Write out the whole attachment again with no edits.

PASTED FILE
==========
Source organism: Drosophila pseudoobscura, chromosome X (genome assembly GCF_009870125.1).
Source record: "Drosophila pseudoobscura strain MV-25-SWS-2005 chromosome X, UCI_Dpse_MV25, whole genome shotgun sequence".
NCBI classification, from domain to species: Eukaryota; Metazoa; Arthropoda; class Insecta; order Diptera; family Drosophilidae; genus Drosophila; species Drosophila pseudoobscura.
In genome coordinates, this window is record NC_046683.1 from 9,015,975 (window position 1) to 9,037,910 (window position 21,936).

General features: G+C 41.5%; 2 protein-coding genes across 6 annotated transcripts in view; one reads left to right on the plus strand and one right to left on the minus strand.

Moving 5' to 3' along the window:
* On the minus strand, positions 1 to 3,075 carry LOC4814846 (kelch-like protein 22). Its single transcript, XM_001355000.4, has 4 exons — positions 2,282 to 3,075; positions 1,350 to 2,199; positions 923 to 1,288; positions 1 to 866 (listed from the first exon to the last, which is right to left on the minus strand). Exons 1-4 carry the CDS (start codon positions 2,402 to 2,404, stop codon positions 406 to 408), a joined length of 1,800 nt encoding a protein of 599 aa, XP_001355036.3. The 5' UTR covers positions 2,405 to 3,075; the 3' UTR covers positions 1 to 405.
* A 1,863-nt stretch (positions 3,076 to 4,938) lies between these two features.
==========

Source organism: Drosophila pseudoobscura, chromosome X (genome assembly GCF_009870125.1).
Source record: "Drosophila pseudoobscura strain MV-25-SWS-2005 chromosome X, UCI_Dpse_MV25, whole genome shotgun sequence".
NCBI classification, from domain to species: Eukaryota; Metazoa; Arthropoda; class Insecta; order Diptera; family Drosophilidae; genus Drosophila; species Drosophila pseudoobscura.
In genome coordinates, this window is record NC_046683.1 from 9,015,975 (window position 1) to 9,037,910 (window position 21,936).

General features: G+C 41.5%; 2 protein-coding genes across 6 annotated transcripts in view; one reads left to right on the plus strand and one right to left on the minus strand.

Moving 5' to 3' along the window:
* On the minus strand, positions 1 to 3,075 carry LOC4814846 (kelch-like protein 22). Its single transcript, XM_001355000.4, has 4 exons — positions 2,282 to 3,075; positions 1,350 to 2,199; positions 923 to 1,288; positions 1 to 866 (listed from the first exon to the last, which is right to left on the minus strand). Exons 1-4 carry the CDS (start codon positions 2,402 to 2,404, stop codon positions 406 to 408), a joined length of 1,800 nt encoding a protein of 599 aa, XP_001355036.3. The 5' UTR covers positions 2,405 to 3,075; the 3' UTR covers positions 1 to 405.
* A 1,863-nt stretch (positions 3,076 to 4,938) lies between these two features.